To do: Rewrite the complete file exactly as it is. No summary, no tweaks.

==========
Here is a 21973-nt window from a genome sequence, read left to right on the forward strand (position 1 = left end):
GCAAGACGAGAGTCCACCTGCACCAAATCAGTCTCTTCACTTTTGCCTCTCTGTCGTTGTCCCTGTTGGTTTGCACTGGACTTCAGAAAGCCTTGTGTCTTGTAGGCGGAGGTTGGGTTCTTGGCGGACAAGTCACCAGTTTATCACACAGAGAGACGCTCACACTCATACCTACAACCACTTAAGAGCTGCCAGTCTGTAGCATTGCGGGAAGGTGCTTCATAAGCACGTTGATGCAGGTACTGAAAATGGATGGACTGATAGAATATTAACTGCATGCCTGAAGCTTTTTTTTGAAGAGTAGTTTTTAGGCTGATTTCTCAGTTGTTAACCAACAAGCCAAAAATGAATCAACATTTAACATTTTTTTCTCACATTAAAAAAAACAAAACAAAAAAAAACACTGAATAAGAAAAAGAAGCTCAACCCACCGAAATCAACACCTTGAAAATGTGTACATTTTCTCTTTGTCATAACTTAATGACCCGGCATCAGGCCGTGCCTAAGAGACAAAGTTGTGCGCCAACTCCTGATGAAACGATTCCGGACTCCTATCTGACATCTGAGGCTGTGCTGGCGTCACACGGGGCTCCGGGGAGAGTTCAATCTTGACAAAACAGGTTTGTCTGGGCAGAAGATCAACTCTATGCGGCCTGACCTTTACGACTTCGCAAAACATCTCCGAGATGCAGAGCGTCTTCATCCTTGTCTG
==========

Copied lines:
Here is a 21973-nt window from a genome sequence, read left to right on the forward strand (position 1 = left end):
GCAAGACGAGAGTCCACCTGCACCAAATCAGTCTCTTCACTTTTGCCTCTCTGTCGTTGTCCCTGTTGGTTTGCACTGGACTTCAGAAAGCCTTGTGTCTTGTAGGCGGAGGTTGGGTTCTTGGCGGACAAGTCACCAGTTTATCACACAGAGAGACGCTCACACTCATACCTACAACCACTTAAGAGCTGCCAGTCTGTAGCATTGCGGGAAGGTGCTTCATAAGCACGTTGATGCAGGTACTGAAAATGGATGGACTGATAGAATATTAACTGCATGCCTGAAGCTTTTTTTTGAAGAGTAGTTTTTAGGCTGATTTCTCAGTTGTTAACCAACAAGCCAAAAATGAATCAACATTTAACATTTTTTTCTCACATTAAAAAAAACAAAACAAAAAAAAACACTGAATAAGAAAAAGAAGCTCAACCCACCGAAATCAACACCTTGAAAATGTGTACATTTTCTCTTTGTCATAACTTAATGACCCGGCATCAGGCCGTGCCTAAGAGACAAAGTTGTGCGCCAACTCCTGATGAAACGATTCCGGACTCCTATCTGACATCTGAGGCTGTGCTGGCGTCACACGGGGCTCCGGGGAGAGTTCAATCTTGACAAAACAGGTTTGTCTGGGCAGAAGATCAACTCTATGCGGCCTGACCTTTACGACTTCGCAAAACATCTCCGAGATGCAGAGCGTCTTCATCCTTGTCTG